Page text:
I will give you that USC was a very worthy candidate for the BCS title game, better than any of the Big 12 contenders, but let’s face it…USC just yipped a short putt that night (Masters Scott Hoch type miss). In a better world, they still would have been a part of an 8 team playoff where the 6 BCS conference champions get a chance to recover from these abberrations. I would have loved to have seen a UF/USC game last year, and a USC/UGA game the year before. Perhaps you guys can get your commissioner to stand up to Delaney and let’s start moving forward.


      • Or State

        Oregon State had 7 players drafted to the NFL this year, and that doesn’t include the two players most responsible for their victory over USC–Pac 10 Offensive POY Jaquizz Rodgers and brother James Rodgers. OSU also put up a much better showing against undefeated Utah than SEC power Alabama. OSU blew a late lead to lose by 3 while Alabama just got destroyed in the trenches, losing by 14. For you to say that the talent base between the two teams isn’t in the same solar system is just ignorant.


  10. Hobnail_Boot

    FSU in the ACC : 1990’s :: USC in the Pac10 : 2000’s


    • Maybe in some ways. But at least FSU had two foils to measure itself against in Florida and Miami. What’s SC got?


      • The Chosen One

        So now it comes down to a 2-game season? Who else did FSU play during the season from the ACC?


        • You misunderstand me, Chosen.

          My original point was that no consistent rival from a talent standpoint has emerged in the Pac-10 to challenge USC and capture public attention. That’s not the same thing as saying the season is being reduced to a game or two.

          Even though FSU didn’t have a conference opponent that matched it during that decade, it did have the benefit of playing two powerhouse programs year in and year out.


          • The Chosen One

            And SC plays ND and ucla every year…those are two traditional rivals. Not to mention the rest of their OOC schedule on any given year. It’s easy to downplay SC’s accomplishments, however, the P1o offers something that the other conferences do not…parity. Since 1999, every P10 team has won the conference championship. When was the last time Ole Miss, Miss St., South Carolina, Kentucky, or Vandy accomplish that feat?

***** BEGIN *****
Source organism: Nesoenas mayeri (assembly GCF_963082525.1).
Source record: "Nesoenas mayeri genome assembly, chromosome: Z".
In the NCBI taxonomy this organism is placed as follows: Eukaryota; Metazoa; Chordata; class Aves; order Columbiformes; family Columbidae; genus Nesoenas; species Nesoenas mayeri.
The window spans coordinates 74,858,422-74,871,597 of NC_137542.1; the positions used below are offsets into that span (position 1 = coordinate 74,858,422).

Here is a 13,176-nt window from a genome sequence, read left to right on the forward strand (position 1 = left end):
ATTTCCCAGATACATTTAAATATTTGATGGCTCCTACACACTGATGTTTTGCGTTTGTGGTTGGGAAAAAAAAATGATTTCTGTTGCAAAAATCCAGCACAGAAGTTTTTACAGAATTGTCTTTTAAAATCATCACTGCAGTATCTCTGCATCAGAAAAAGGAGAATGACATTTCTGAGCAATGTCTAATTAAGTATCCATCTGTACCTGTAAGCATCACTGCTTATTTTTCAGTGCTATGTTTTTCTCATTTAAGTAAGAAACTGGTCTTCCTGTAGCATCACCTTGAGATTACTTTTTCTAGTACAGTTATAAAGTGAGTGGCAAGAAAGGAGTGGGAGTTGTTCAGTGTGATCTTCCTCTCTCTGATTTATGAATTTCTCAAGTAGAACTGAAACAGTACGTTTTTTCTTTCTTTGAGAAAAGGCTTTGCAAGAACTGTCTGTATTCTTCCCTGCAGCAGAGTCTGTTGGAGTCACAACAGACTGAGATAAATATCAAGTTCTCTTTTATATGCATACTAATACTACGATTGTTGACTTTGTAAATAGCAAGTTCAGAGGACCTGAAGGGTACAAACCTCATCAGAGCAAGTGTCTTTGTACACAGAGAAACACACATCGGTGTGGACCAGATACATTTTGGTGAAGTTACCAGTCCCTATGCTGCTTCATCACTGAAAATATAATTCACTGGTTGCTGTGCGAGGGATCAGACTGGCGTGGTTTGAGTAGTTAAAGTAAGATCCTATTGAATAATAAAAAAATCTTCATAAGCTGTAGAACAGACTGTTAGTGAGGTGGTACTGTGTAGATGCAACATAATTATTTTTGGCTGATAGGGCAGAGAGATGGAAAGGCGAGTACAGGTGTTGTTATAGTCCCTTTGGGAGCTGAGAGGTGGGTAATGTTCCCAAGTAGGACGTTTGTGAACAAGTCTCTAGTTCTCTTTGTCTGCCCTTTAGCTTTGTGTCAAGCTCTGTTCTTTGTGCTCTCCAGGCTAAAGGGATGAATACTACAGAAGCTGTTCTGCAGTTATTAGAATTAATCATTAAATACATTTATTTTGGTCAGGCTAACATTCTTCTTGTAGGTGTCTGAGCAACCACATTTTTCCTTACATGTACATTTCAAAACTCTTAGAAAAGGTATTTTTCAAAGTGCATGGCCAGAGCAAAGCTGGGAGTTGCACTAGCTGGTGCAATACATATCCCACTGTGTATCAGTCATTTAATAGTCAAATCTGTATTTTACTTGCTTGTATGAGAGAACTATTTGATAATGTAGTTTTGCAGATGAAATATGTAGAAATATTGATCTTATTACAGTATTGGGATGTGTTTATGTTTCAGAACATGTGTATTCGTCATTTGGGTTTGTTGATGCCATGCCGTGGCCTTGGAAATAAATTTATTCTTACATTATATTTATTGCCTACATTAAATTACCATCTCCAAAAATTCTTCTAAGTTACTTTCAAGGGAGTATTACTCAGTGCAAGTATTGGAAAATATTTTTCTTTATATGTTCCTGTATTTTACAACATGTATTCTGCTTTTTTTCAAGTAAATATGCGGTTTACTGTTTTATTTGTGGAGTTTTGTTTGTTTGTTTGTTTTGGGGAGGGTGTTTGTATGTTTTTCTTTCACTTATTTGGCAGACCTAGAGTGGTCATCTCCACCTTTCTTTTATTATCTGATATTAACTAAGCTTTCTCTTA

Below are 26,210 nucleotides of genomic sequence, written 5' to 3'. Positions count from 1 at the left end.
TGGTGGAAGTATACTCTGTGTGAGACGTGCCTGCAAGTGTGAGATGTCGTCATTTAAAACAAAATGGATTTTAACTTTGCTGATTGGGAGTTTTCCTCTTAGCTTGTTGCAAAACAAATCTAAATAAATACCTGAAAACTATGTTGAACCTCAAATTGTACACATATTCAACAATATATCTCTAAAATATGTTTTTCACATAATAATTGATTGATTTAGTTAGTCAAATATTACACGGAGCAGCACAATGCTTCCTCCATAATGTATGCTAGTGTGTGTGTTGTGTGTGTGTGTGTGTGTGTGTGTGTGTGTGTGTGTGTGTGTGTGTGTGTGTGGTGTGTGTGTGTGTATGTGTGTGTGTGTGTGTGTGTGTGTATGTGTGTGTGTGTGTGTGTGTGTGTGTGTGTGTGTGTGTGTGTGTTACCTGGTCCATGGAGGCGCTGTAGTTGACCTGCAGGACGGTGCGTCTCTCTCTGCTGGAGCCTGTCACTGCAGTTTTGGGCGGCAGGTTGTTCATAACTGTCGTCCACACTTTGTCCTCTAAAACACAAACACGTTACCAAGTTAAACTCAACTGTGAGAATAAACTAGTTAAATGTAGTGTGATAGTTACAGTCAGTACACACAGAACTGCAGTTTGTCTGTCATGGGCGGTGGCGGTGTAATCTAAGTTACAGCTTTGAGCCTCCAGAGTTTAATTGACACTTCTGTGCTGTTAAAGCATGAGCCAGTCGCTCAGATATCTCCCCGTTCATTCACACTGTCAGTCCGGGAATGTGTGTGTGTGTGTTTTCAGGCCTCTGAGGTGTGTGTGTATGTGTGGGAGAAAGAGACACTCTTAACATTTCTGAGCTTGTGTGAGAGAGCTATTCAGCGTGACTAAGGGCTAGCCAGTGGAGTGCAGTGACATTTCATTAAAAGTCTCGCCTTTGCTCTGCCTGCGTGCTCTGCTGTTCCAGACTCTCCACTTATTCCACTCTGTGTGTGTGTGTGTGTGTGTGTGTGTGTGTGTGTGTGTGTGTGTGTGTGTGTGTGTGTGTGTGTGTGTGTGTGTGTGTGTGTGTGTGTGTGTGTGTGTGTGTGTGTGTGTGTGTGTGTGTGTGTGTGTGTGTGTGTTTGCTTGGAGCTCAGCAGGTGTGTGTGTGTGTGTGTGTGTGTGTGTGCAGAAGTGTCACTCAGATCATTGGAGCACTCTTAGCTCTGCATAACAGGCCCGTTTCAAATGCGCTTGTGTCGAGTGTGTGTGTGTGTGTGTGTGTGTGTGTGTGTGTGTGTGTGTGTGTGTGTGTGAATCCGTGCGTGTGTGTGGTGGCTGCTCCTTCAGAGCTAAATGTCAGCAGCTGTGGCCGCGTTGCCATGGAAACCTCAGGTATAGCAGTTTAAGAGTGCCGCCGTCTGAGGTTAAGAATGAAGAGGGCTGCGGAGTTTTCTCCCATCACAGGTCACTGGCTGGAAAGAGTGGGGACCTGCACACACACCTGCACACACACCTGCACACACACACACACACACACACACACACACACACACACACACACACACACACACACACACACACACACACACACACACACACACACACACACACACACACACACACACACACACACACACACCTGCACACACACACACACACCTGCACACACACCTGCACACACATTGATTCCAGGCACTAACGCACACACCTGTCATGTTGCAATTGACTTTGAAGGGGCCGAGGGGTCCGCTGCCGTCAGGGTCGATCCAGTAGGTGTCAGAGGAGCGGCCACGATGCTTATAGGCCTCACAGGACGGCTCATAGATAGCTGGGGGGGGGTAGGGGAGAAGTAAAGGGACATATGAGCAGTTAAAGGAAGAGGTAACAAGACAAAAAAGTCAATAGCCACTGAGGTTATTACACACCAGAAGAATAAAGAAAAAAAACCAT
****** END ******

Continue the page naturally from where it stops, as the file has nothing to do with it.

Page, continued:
UW and Wazzu may be down right now(yes I know that is understatement), however, they were also the best teams in the conference at the beginning of the decade.

            What SC is doing right now is unprecedented and it has more to do with SC than the rest of the conference not being up to SC’s caliber. The conference was perceived as being down last year, however, all 5 teams won their bowl games against BCS teams. So give the conference a little more respect that it deserves.

            Miami was great in the 80’s and so-so in the 90’s. UF dominated the SEC in the 90’s under Spurrier and only earned 1 NC in 1996, however, the rest of the SEC kind of sucked wind learning about the forward pass.


            • “And SC plays ND and ucla every year”

              Who aren’t as good as Florida and Miami were in the 90s.

              (Heck, you could have said “And UNC plays Duke and NCSU” every year” and it’d be nearly the same quality of play.)


            • “the P1o offers something that the other conferences do not…parity.”

              Um. So?


              • The Chosen One

                “Um so”, meaning it is more difficult to go through the P10 undefeated then it is to do the same in the SEC. Don’t believe me? Look it up.

                At some point you have to take into consideration OOC schedules when comparing the overall success of one team vs another from a different conference. Don’t believe me? Ask Auburn.


                • Macallanlover

                  “meaning it is more difficult to go through the P10 undefeated than it is to do the same in the SEC” You are kidding right? Not smoking bad crack you can really put that forth as a comment meant to be taken seriously?

                  I choose to think you meant that as an attempt to be funny because no one is so goofy as to enter a serious CFB thread and put that forward as an example of their thinking. In the event you did actually mean that, I am through with reading your posts as you have issues and I don’t want to make fun of your problem.


            • You continue to miss my point. I’m not comparing conferences here. I’m not dissing the Pac-10, either – for Christ’s sake, didn’t I specifically mention that SC’s problem isn’t strength of schedule?

              You can split hairs all you want here, dude. The fact is that Southern Cal doesn’t have an opponent on its schedule that’s in shouting distance of it from a talent standpoint more years than not. That you point to Notre Dame and UCLA (!) as a rebuttal to my argument tells me you’re not getting this at all.


              • The Chosen One

                I’m not missing your point at all…or are you forgetting the recent NFL drafts that you used in original post?